In essence then, this is what President Trump has had to put up with — disloyal bureaucrats who have worked against his agenda, listened in to his phone calls and leaked to the press. Grown adults with six-figure salaries and public pensions don’t like being told that they don’t run the show, and they get super depressed when they hear that there is a crisis in Foggy Bottom with empty offices and the State Department being hollowed out from within. President Trump is fighting back.

Patrick Cooper

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Rachel Merritt, Whakatane - 14 days ago
You are correct, President Trump is fighting back. Not for decency, honesty and the truth, though, but for the big 'I am Donald Trump'.

Jeany - 14 days ago
God bless President Trump. The deep state are stupid.

Brett Siata - 14 days ago
While it's generally the President's role to direct US foreign policy, and Article II, section 2 of the US Constitution grants the President the power to make treaties and appoint ambassadors, it does not give him carte blanche to break the law. When the President abuses those powers to further his own personal political interests then there's going to be push-back, in the form of section 4.

Yovanovitch, along with a number of foreign service and national security officials, has come forward to reveal Trump's use of irregular back-channels to influence Ukraine's newly elected President

Ukraine, currently at war with Russia over its annexation of Crimea, desperately needs US support and assistance.

Trump is accused of putting a hold on such assistance and withholding displays of US support until Zelenskyy announced investigations into Joe Biden and a false Russian-spread narrative that Ukraine, not Russia, meddled in the 2016 election.

Even his hand-picked Ambassador to the EU Gordon Sondland has confirmed this in recent testimony.

You seemed to imply Yovanovitch's dismissal was routine by mentioning the removal of ambassadors by the Obama administration. In fact ALL politically-appointed ambassadors are routinely asked to tender their resignations at the end of an administration.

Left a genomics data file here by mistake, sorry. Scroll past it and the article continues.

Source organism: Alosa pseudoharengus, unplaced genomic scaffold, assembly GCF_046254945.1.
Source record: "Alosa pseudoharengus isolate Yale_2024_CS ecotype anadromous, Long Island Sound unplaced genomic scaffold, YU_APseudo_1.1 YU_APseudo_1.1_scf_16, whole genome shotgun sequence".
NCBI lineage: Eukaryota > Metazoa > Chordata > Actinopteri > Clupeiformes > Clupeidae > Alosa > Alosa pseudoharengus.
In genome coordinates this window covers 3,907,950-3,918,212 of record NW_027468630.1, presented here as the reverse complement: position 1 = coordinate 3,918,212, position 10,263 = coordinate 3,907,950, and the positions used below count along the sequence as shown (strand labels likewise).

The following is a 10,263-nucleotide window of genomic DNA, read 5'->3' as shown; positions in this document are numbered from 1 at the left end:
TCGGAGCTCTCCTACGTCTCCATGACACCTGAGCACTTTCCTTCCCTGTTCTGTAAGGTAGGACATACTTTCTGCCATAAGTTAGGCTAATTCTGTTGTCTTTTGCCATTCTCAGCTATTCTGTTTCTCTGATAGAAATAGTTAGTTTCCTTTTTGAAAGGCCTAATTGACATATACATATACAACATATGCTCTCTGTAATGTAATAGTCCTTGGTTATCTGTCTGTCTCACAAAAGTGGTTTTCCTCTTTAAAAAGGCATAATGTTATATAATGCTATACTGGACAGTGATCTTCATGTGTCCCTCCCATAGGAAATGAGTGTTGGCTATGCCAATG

The removal of Ambassador Yovanovitch was done unexpectedly and with no reason given. It has since come out that the President bought into a claim by former Prosecutor General Yuriy Lutsenko that the ambassador interfered with anti-corruption efforts, a claim denied by the State Department and later retracted by Lutsenko.

You've spent a substantial amount of time painting a huge swath of the American civil service with an equally broad brush. I think any fair-minded observer who actually looks at the records of those who have testified so far would see your unfair generalisations for what they are.

As a matter of curiosity, is there anything Donald Trump has ever done that you've disagreed with? Is there anything that could, or has come to light, any kind of evidence against him, that you would accept? Or is it all just mud slung at the one perfect man?

Dave Wellman, USA - 13 days ago
Mr Cooper. Be very careful to speak of what you know nothing of. New Zealanders would not put up with such Donald corruption schemes and shenanigans for a minute if it were in your backyard.

Lara Meyer - 12 days ago
Hey there Patrick,

It might be a good idea to watch a bit less cable television news. It appears you are living in a parallel universe, one in which Trump's propaganda is shared with the credulous masses via simplistic words of few syllables and misleading sound bites.

If you really want to sound like you know what you are talking about, stop quoting a few American pundits, who have an axe to grind themselves.

I suggest you take the time to read the facts from multiple media sources to help you make up your own mind and enable you to provide thoughtful and intelligent comments. Not parroting the American media outlets.

Better still, fully acquaint yourself with the myriad of issues facing our nation and people, and expend your not inconsiderable literary prowess on drawing attention to them.